by Kyna Morgan
In July 2012, I attended a film festival on Waiheke Island outside of Auckland, New Zealand. Invited by a colleague who worked for a big film organization at the time and helped organize the event, this was the first ever festival of films made by Maori women. Named the Whiti Whitiāhua Wāhine: Māori Women's Film Festival, it was part of the nationwide Matariki Festival which ran for several weeks. Several of the filmmakers attended and introduced their work, among them Kararaina Rangihau who is devoted to making films in the Maori language. On the ferry leaving the island for Auckland, I was able to catch a few minutes with her so she could talk about her film, Taku Rakāu e, which explores the story behind a well-known waiata (a Maori song that preserves the wisdom and knowledge of ancestors). Rangihau's film was produced by the late Merata Mita, the legendary and extraordinarily influential filmmaker. Mita was one of the earliest Maori women filmmakers and helped to influence many filmmakers both within and outside of New Zealand.
(Thanks to HWIF for this information and permission to post.)
Shero is a film by Lymari Graciano that will be part of Hawai'i Women in Filmmaking's "Work in Progress" screening on April 23 in Honolulu.
Unlike the every day super hero, Shero battles more than just evil villains. Shero battles broken heels, runs in his stockings, broken nails, and the scorn of the public. Uncomfortable in men’s clothing, all Shero wants to do is wear a dress while kicking ass. Is that so much to ask? Shero questions if the clothes really do make the man. A film by Lymari Graciano. If you want to know more about Lymari, click here.
Our Work in Progress Screenings provide a great opportunity for local and visiting women filmmakers to screen their unfinished films to an audience and get valuable feedback. It is a time of honest and constructive feedback aimed at helping the filmmakers get to the next stage of completing and distributing the film.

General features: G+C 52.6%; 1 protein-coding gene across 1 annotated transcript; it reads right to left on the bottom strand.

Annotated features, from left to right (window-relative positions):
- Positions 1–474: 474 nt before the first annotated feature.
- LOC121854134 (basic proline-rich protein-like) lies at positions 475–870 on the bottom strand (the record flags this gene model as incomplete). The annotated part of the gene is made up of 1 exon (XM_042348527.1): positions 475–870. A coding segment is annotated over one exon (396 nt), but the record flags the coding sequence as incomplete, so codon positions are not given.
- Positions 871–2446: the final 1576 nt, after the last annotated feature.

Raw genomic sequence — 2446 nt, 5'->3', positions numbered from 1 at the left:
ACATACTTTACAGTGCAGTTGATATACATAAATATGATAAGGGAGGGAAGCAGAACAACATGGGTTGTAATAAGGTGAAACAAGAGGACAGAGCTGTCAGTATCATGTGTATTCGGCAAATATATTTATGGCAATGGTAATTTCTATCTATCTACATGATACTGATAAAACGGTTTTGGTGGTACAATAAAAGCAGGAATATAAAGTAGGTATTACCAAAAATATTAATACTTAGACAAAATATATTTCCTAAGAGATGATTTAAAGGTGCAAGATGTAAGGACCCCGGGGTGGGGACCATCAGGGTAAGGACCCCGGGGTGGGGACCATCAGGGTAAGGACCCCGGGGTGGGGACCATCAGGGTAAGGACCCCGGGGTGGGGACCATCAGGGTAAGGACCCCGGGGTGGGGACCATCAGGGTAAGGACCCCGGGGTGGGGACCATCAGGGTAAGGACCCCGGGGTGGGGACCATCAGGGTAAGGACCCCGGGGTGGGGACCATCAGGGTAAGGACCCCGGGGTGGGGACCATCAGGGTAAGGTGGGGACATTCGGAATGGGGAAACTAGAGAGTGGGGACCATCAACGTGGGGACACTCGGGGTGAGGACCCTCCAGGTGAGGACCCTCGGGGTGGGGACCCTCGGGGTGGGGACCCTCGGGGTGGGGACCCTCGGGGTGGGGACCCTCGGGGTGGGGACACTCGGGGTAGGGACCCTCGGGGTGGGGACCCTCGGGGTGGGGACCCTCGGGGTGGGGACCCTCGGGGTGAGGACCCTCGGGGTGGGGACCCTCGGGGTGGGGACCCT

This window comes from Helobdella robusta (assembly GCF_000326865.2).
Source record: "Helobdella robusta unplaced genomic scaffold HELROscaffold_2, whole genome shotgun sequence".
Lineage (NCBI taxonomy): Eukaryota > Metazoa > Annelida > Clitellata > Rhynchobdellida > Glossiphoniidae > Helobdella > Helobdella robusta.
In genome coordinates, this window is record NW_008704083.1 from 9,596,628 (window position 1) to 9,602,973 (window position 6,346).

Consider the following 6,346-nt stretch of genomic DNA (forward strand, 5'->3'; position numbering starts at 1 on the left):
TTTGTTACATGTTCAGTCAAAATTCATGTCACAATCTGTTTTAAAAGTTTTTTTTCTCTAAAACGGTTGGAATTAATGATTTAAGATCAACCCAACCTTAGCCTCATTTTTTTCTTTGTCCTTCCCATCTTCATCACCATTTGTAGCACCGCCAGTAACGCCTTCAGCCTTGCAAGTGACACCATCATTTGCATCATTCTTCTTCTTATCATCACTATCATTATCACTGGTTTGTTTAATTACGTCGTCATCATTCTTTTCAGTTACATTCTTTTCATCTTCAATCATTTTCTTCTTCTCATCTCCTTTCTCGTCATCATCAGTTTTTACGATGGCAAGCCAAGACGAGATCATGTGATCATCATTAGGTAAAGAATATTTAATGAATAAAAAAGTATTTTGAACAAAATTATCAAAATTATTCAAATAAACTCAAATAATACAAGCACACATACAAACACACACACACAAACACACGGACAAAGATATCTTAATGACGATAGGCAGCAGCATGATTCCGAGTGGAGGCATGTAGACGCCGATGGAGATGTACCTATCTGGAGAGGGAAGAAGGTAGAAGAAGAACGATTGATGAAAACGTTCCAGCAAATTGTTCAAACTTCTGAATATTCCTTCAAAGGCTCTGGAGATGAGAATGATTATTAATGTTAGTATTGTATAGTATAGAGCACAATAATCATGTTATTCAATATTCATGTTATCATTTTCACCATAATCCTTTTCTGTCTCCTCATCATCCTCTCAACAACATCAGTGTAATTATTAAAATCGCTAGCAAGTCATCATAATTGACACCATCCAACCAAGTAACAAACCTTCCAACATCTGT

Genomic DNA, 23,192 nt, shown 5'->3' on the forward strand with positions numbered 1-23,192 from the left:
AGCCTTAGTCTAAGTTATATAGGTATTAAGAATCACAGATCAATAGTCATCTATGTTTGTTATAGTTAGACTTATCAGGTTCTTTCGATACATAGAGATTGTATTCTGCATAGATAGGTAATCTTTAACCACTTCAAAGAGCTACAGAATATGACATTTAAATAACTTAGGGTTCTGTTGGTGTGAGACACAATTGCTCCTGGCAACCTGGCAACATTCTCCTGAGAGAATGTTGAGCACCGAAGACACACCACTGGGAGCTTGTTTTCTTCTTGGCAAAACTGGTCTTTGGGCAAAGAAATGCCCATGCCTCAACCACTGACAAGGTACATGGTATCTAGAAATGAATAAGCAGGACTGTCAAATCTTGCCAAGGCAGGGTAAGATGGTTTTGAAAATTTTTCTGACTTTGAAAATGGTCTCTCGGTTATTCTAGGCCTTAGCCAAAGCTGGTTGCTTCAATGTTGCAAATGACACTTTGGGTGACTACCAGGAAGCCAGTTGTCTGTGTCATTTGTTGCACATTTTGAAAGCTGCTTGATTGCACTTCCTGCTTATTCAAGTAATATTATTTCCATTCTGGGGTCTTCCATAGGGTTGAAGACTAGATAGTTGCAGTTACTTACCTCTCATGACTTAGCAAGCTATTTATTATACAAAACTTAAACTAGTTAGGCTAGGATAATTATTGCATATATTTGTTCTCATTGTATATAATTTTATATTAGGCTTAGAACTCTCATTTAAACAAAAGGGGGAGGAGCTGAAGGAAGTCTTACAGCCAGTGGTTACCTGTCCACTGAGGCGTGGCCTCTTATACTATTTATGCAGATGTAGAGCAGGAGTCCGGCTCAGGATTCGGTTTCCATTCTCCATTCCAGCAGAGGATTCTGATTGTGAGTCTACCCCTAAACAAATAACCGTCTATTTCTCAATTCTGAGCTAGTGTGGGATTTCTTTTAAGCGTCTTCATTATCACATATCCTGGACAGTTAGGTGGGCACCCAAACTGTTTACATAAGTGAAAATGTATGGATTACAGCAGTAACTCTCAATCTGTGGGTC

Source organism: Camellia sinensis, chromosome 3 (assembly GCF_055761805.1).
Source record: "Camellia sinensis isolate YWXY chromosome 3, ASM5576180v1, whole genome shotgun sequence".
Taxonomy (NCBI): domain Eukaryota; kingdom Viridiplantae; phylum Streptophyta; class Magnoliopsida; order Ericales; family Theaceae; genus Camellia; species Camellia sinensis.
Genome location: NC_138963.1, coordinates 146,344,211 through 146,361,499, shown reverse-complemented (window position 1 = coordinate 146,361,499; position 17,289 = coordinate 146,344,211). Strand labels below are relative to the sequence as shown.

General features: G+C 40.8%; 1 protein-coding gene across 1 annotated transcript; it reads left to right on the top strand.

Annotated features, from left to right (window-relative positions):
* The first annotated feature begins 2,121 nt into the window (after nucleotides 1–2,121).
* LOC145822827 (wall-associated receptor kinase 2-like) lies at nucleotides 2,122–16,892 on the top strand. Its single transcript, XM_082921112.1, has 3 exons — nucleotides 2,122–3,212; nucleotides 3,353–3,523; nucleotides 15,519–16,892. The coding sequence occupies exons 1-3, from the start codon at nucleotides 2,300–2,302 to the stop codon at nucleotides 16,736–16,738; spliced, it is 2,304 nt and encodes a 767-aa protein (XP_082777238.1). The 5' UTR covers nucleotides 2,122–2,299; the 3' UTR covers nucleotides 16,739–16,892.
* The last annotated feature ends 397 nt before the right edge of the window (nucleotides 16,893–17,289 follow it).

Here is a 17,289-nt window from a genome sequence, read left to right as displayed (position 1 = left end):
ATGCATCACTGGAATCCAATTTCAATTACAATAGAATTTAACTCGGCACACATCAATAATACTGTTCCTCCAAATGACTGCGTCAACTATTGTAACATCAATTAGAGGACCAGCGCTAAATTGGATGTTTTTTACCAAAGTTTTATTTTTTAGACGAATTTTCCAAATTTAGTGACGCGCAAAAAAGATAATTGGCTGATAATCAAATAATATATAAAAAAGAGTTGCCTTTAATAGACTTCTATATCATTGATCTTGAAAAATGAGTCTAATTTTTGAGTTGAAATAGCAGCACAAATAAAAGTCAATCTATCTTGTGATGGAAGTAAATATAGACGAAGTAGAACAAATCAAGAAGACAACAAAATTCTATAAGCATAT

April 23 | 6:30 pm @ The ARTS at Marks Garage | FREE and open to the public!
Facebook page event, here.
Excerpted from "Q&A: Rosario Dawson" in Dame Magazine
Is there a demand to see women portrayed as multi-faceted, not just victims or not just powerful?
The demand is really there to seeing different types of entertainment, and different types of positions for women, and just different types of stories. Not to say that we’re not going to play women who are bad, women who are abused, women who might be many different things. Those are real stories about real people, but we shouldn’t only feel like we can only watch prostitutes.
So where will those opportunities come from?
I want to produce more now. I need to step back a little bit and use the things that I have learned from this industry for so long, and the people that I have met and the resources that I have built. I’m hoping I can make stories happen that no one is writing that I would really like to see.
Click here to read the entire article and interview by Jordan Riefe at Dame Magazine.
by Lotus Wollschlager